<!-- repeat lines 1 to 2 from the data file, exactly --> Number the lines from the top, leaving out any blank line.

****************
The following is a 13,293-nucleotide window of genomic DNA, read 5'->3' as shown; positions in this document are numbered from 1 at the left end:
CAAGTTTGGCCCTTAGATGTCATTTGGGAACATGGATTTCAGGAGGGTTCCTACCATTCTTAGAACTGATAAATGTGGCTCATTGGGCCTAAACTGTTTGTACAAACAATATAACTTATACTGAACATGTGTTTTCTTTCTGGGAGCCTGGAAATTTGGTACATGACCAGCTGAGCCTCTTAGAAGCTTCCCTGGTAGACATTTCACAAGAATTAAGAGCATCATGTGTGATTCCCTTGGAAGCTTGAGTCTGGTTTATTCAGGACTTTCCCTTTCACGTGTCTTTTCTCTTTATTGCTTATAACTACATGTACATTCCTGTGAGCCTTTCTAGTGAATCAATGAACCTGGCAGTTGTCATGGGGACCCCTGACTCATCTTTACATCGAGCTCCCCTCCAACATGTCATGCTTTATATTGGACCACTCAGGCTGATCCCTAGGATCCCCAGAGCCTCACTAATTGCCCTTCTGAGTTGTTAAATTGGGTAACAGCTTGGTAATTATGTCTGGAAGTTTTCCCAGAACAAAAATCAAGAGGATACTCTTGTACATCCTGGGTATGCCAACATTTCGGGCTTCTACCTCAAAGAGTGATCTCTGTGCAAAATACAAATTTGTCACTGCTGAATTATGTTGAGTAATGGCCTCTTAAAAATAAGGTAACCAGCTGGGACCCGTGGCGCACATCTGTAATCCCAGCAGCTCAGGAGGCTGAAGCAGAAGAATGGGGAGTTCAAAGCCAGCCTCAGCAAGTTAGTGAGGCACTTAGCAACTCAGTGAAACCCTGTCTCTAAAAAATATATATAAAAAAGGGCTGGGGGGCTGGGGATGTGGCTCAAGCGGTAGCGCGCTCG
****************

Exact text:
The following is a 13,293-nucleotide window of genomic DNA, read 5'->3' as shown; positions in this document are numbered from 1 at the left end:
CAAGTTTGGCCCTTAGATGTCATTTGGGAACATGGATTTCAGGAGGGTTCCTACCATTCTTAGAACTGATAAATGTGGCTCATTGGGCCTAAACTGTTTGTACAAACAATATAACTTATACTGAACATGTGTTTTCTTTCTGGGAGCCTGGAAATTTGGTACATGACCAGCTGAGCCTCTTAGAAGCTTCCCTGGTAGACATTTCACAAGAATTAAGAGCATCATGTGTGATTCCCTTGGAAGCTTGAGTCTGGTTTATTCAGGACTTTCCCTTTCACGTGTCTTTTCTCTTTATTGCTTATAACTACATGTACATTCCTGTGAGCCTTTCTAGTGAATCAATGAACCTGGCAGTTGTCATGGGGACCCCTGACTCATCTTTACATCGAGCTCCCCTCCAACATGTCATGCTTTATATTGGACCACTCAGGCTGATCCCTAGGATCCCCAGAGCCTCACTAATTGCCCTTCTGAGTTGTTAAATTGGGTAACAGCTTGGTAATTATGTCTGGAAGTTTTCCCAGAACAAAAATCAAGAGGATACTCTTGTACATCCTGGGTATGCCAACATTTCGGGCTTCTACCTCAAAGAGTGATCTCTGTGCAAAATACAAATTTGTCACTGCTGAATTATGTTGAGTAATGGCCTCTTAAAAATAAGGTAACCAGCTGGGACCCGTGGCGCACATCTGTAATCCCAGCAGCTCAGGAGGCTGAAGCAGAAGAATGGGGAGTTCAAAGCCAGCCTCAGCAAGTTAGTGAGGCACTTAGCAACTCAGTGAAACCCTGTCTCTAAAAAATATATATAAAAAAGGGCTGGGGGGCTGGGGATGTGGCTCAAGCGGTAGCGCGCTCG